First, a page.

top of page

Vitamin D:How much Sun Exposure Do You Need?

Updated: Sep 2, 2021

Vitamin D is a sunlight vitamin that has been produced on Earth for over 500 million years.Vitamin D is only one of the 13 vitamins that the human body can make.Vitamin Dcomes in two forms.

Vitamin D is synthesized in the human body in sufficient quantities if there is enough exposure to sunlight and with a properly associated organ (skin, liver, and kidney) function. A good diet provides enough of all vitamins except D. Humans do not need a vitamin D diet if they are to get enough sunlight.

If you do not get enough sunlight to make the vitamin D you need, and your diet cannot make the rest, you need a supplement.

The process of vitamin D-3 synthesis

In humans, like most mammals, vitamin D3 is created as a photochemically.

This process begins when the ultraviolet energy of the sun acts on the cholesterol (7-dehydrocholesterol) in the skin.The result is provitamin-D3, which is inactive.Before D3 can work, it must go for further conversion to the liver and then to the kidneys. The final product is the active vitamin D, technically known as 1,25-dihydroxyvitamin D or calcitriol.

The process of vitamin D-2 synthesis.

Humans do not make vitamin D2.

Vitamin D2 (ergocalciferol) is produced by invertebrates, some plants and fungi.

The biological production of D2 is induced by ultraviolet light.

Both photosynthetic vitamin D2 (ergocalciferol) in plants and vitamin D3 (cholecalciferol) synthesized in the skin of animals and humans in response to sunlight must go through your liver and kidneys to be converted into the active form of vitamin D.

How much sunlight we need depends on these factors
  • The position of the sun in the sky

  • Time of day, season, latitude

  • Use of sunscreen (SPF 8 or above)

  • Body surface area exposed

  • Cloud cover

  • Air pollution

  • Skin pigmentation

  • Age

How much sunlight is needed
  • Exposure to about 15 minutes of sunlight each day can help prevent vitamin D deficiency.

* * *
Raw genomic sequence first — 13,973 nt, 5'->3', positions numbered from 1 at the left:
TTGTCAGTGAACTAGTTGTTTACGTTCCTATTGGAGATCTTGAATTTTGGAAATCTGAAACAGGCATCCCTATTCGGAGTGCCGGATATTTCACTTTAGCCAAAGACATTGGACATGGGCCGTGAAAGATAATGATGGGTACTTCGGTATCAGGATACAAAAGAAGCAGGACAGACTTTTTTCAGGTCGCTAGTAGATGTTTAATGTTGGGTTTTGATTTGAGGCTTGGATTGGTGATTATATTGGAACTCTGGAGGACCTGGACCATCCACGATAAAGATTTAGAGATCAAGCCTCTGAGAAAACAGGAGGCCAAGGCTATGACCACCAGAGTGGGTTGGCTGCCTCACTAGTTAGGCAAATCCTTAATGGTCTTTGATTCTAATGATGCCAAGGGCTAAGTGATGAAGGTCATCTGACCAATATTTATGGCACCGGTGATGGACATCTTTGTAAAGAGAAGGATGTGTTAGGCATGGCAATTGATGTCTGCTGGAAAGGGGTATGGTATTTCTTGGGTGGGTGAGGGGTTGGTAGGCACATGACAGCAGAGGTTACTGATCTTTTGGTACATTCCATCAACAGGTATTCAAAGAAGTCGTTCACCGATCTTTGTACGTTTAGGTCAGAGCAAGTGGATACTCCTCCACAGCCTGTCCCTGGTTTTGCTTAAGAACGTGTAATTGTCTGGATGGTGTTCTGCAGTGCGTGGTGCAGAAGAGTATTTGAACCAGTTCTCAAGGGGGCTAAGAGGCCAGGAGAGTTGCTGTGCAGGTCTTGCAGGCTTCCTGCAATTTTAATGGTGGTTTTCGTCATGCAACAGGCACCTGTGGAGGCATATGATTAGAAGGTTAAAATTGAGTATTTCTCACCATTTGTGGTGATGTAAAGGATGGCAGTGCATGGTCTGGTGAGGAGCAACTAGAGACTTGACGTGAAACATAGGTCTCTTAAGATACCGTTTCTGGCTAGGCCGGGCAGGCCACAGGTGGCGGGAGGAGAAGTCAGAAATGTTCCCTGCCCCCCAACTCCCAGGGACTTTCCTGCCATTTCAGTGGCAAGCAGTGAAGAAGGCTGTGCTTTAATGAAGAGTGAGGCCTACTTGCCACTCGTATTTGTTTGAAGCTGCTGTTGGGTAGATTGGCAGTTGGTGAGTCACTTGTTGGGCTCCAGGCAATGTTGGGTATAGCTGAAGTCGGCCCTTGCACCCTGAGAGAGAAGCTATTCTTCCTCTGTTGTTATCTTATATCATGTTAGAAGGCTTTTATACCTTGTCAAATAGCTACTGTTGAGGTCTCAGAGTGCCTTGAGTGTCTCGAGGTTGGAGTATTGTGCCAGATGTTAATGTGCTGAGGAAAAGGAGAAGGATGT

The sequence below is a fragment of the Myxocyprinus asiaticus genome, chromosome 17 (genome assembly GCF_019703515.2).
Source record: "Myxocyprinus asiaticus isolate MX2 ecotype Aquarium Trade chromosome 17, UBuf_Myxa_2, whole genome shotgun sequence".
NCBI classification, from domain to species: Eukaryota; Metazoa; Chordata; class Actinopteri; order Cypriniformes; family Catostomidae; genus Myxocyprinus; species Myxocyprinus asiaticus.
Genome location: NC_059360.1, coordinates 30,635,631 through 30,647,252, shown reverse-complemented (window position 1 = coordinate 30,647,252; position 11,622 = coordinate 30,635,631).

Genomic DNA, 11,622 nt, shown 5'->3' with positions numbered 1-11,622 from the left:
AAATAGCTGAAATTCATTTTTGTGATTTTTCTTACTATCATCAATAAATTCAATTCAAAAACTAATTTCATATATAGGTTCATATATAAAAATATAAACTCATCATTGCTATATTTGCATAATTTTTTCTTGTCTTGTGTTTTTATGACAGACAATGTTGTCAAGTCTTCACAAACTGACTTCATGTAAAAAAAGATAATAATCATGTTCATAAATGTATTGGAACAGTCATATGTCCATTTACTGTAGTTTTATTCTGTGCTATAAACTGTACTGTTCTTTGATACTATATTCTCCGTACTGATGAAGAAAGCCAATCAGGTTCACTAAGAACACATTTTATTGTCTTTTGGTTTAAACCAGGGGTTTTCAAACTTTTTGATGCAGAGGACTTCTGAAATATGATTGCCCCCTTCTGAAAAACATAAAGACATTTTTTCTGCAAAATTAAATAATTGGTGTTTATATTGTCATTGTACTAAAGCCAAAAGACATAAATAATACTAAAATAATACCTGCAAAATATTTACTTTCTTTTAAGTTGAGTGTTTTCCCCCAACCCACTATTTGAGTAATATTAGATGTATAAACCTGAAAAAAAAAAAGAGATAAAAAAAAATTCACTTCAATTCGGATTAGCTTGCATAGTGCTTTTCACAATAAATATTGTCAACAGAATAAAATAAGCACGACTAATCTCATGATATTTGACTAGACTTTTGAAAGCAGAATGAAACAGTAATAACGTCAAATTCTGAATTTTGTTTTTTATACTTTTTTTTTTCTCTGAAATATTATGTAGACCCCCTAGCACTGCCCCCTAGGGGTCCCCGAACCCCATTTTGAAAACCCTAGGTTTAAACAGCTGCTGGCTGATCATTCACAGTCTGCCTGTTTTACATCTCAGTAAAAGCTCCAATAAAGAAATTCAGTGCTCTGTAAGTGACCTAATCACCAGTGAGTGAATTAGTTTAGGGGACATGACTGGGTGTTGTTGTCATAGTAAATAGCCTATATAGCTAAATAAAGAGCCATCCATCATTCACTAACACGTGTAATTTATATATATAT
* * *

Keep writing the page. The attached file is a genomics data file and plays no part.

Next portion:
• Exposure time required for those with darker skin color increases with respect to skin color level.

  • The ability to make vitamin D appears strong in adolescence and decreases with age.

  • According to Vitamin D researchers, about 5-30 minutes of sunlight between 10 AM and 3 PM at least twice a week on the face, arms, legs or back without sunscreen usually leads to insufficient vitamin D synthesis.

  • Moderate use of commercial tanning beds that emit 2% –6% UVB radiation is also effective.

Be careful with too much sunlight
  • Excessive sun exposure leading to skin cancer is not recommended as there is a risk of ultraviolet radiation.

  • Despite the sun's importance to vitamin D synthesis, it is prudent to limit skin exposure to sunlight and tanning beds from UV radiation.

  • UV radiation is responsible for 1.5 million skin cancers and 8,000 deaths each year from metastatic melanoma in the United States.

  • Lifetime cumulative UV damage to the skin is also more likely to cause some age-related dryness and other cosmetic changes.

Sunlight and Vitamin D:

The dose of UV light is indicated according to a person's skin sensitivity.

Minimum erythema dose (MED), which is the amount of UV radiation that produces minimal erythema (redness caused by sunburn or capillary engorgement) of a person's skin within hours of exposure.

A two-piece swimsuit provides a minimum erythemal dose of 10,000 to 25,000 IU (the amount of sun that the skin begins to turn pink)


  1. Sahay M, Sahay R. Rickets-vitamin D deficiency and dependency. Indian J Endocrinol Metab. 2012;16(2):164-176. doi:10.4103/2230-8210.93732

  2. Office of dietary supplements - vitamin D. Accessed Jun 27, 2020.

  3. Kift R, Rhodes LE, Farrar MD, Webb AR. Is Sunlight Exposure Enough to Avoid Wintertime Vitamin D Deficiency in United Kingdom Population Groups?. Int J Environ Res Public Health. 2018;15(8):1624. Published 2018 Aug 1. doi:10.3390/ijerph15081624

  4. Publishing HH. On call: Vitamin D2 or D3? Harvard Health Web site. Accessed Aug 23, 2020.

  5. Jacobsen KH. Introduction to health research methods. Sudbury: Jones & Bartlett Learning, LLC; 2016.[SITE_ID]/detail.action?docID=4441620

  6. Nair R, Maseeh A. Vitamin D: The "sunshine" vitamin. J Pharmacol Pharmacother. 2012;3(2):118-126. doi:10.4103/0976-500X.95506

  7. Pilz S, Zittermann A, Trummer C, et al. Vitamin D testing and treatment: a narrative review of current evidence. Endocr Connect. 2019;8(2):R27-R43. doi:10.1530/EC-18-0432

12 views0 comments


bottom of page